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18 June 2014
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Legacies - Suffolk

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Blything map
Blything Union workhouse site

© Peter Higginbotham
Work and Suffolk Workhouses

In the days before unemployment benefit, job seeker allowance, disability benefit, homes for the elderly and sheltered housing, what happened to the unemployed, the injured, the disabled, the elderly and the poor?

The answer was either to beg in the streets and risk being arrested and imprisoned, or to ask for help. The local authorities of a village, or a district, would then send the person into the workhouse.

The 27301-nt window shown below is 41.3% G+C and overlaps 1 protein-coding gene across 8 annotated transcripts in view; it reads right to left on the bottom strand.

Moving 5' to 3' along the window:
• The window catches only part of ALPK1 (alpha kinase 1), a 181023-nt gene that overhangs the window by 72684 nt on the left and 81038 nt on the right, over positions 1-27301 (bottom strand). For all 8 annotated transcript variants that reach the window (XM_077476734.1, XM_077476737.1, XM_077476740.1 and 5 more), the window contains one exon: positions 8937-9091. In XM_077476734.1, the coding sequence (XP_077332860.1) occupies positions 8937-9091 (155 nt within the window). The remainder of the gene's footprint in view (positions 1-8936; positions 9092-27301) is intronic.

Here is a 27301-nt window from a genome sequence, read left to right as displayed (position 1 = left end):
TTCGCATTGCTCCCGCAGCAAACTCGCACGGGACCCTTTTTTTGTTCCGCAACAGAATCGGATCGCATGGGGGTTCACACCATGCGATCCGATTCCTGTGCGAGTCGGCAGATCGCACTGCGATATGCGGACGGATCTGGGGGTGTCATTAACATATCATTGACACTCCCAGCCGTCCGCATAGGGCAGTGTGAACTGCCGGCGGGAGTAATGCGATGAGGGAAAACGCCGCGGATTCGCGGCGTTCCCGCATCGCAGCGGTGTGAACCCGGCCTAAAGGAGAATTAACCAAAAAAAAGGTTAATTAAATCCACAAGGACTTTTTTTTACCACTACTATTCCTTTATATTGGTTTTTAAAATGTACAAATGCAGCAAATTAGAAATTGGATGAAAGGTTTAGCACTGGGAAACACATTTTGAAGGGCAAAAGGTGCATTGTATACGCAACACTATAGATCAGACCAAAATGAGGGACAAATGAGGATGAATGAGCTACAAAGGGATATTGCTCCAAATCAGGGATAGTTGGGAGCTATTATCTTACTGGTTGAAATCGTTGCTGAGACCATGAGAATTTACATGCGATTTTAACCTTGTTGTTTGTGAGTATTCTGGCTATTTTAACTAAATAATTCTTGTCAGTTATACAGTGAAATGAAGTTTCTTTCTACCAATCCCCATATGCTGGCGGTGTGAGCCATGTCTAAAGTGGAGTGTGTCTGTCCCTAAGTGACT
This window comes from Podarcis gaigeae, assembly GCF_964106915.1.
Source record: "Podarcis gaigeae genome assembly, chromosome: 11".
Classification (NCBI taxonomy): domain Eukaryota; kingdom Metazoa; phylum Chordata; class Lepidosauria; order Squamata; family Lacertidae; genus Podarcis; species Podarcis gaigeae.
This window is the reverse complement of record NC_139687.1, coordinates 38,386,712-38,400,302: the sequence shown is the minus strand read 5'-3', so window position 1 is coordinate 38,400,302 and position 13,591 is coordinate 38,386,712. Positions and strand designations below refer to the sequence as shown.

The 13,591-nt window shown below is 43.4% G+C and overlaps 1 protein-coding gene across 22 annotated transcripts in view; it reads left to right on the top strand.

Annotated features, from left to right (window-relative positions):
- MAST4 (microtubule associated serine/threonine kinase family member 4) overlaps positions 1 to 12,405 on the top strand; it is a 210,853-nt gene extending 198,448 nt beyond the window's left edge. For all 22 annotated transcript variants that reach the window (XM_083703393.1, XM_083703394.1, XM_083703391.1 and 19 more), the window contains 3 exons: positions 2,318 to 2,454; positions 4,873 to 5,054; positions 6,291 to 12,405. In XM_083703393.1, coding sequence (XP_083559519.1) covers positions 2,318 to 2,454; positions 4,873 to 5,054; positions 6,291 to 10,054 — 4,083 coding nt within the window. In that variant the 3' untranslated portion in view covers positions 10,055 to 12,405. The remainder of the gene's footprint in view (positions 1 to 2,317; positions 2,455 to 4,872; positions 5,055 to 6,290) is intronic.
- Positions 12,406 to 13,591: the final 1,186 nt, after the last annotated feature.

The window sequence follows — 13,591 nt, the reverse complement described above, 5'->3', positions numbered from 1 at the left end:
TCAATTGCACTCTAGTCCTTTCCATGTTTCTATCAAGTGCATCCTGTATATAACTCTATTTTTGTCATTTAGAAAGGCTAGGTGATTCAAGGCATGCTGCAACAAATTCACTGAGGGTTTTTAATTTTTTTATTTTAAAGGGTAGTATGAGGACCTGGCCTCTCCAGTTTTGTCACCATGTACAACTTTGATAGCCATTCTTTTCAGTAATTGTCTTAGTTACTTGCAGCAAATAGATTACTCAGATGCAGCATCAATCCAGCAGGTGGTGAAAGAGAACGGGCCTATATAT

In England, between 1601 and 1929, the workhouse provided food, accommodation, medical care and schooling for children after 1834, in exchange for the inmates working for several hours each day.

Charles Dickens in Oliver Twist described the conditions in a Victorian workhouse. Everyone can remember the scene in the dining room, when Oliver says, ‘Please sir, I want some more?’ But was this a true picture, or was Dickens exaggerating for dramatic effect?

If there had been no workhouses, what would the poor and needy have done?

What was work like in the parish and district workhouses of Suffolk from 1601 until 1834, and under the New Poor Law from 1834 until 1929? More...

Words: Clive Paine

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Edwin Chadwick (1800-1890)
Consequences of the New Poor Law
Further information on workhouses
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